WASHINGTON - Less than 5 percent of homeowners whose mortgage payments were cut under an Obama administration aid plan have received a permanent reduction, the Treasury Department said on Thursday.
The new data raised questions about the Home Affordable Modification Program's effectiveness. It showed that just 31,382 of the 728,408 active loan modifications at the end of November had been made permanent, or 4.3 percent.
The number of active modifications under way rose 11 percent from October's figure of 650,994. But new data in the November report also showed that 30,650 modifications that had been started were no longer classified as active.
The low conversion rate reflects difficulties that servicers are having in verifying borrowers' income and collecting other documents needed to make the modifications permanent. The Treasury said in a statement that most borrowers whose loans had been modified were making their reduced payments.
Borrowers in the modification program, which provides cash incentives to loan servicers to slash monthly payments, were saving an average of over $550 per month on their monthly mortgage payments.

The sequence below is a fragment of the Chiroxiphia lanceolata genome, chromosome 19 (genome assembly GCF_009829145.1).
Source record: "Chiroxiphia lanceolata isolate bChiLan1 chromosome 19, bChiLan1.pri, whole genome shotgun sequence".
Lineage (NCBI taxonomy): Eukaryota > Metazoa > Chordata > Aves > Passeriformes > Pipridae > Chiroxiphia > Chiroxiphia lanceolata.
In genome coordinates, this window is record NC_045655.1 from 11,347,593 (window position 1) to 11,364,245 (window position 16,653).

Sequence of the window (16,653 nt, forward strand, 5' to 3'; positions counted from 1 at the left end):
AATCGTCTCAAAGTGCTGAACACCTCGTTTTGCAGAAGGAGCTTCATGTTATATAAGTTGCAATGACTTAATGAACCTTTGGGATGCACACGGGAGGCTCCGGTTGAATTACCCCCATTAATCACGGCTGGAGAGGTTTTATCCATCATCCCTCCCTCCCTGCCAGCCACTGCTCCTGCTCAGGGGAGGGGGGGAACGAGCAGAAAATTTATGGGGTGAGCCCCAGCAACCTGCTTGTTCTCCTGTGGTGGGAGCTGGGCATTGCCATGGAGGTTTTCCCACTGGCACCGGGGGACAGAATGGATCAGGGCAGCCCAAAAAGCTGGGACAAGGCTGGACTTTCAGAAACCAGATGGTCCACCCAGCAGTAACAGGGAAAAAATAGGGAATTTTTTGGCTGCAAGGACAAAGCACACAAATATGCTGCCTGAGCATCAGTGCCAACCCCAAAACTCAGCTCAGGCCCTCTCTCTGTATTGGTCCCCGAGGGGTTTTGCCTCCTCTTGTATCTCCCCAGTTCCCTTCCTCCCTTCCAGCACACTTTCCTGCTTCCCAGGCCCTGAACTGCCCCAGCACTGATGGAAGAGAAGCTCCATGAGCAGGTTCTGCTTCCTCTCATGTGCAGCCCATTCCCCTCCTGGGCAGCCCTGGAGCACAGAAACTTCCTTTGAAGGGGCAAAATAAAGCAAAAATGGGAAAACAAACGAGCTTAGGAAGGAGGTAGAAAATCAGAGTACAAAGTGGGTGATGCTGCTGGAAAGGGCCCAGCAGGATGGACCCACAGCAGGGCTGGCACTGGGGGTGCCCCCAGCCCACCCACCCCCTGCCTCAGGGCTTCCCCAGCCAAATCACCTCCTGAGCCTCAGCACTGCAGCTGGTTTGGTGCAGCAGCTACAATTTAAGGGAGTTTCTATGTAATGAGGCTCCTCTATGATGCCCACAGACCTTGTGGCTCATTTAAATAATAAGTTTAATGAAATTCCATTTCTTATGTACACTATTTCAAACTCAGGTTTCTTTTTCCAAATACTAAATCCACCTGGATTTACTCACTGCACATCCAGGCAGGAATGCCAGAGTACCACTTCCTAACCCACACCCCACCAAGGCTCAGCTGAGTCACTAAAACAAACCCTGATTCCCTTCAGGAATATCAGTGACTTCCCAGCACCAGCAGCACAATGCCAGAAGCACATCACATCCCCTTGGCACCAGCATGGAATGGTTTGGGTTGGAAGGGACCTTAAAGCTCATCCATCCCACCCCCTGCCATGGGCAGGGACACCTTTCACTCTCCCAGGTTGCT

Given the sheer size of this undertaking, and the fact that a lot of the borrowers are still not able to provide all the proper documentation, it's no surprise to me that they have only converted 4 percent, said Jesse Litvak, a managing director at Jefferies & Co. in New York.
U.S. Treasury Secretary Timothy Geithner told a bailout watchdog panel earlier on Thursday that the Treasury was pressuring lenders and mortgage servicers to do more to ease the harm from rising home foreclosures, especially by pushing them to make more permanent modifications in mortgage loans.
We are using a tremendous amount of force and persuasion to try to make sure we get those conversion rates up to a reasonable level, he told the Congressional Oversight Panel. They need to do a better job and they have the ability to do that.
The total number of trial modifications offered to borrowers rose to 1.03 million in November from 919,965 in October, according to the Treasury report.
(Additional reporting by Al Yoon in New York; Editing by Kenneth Barry)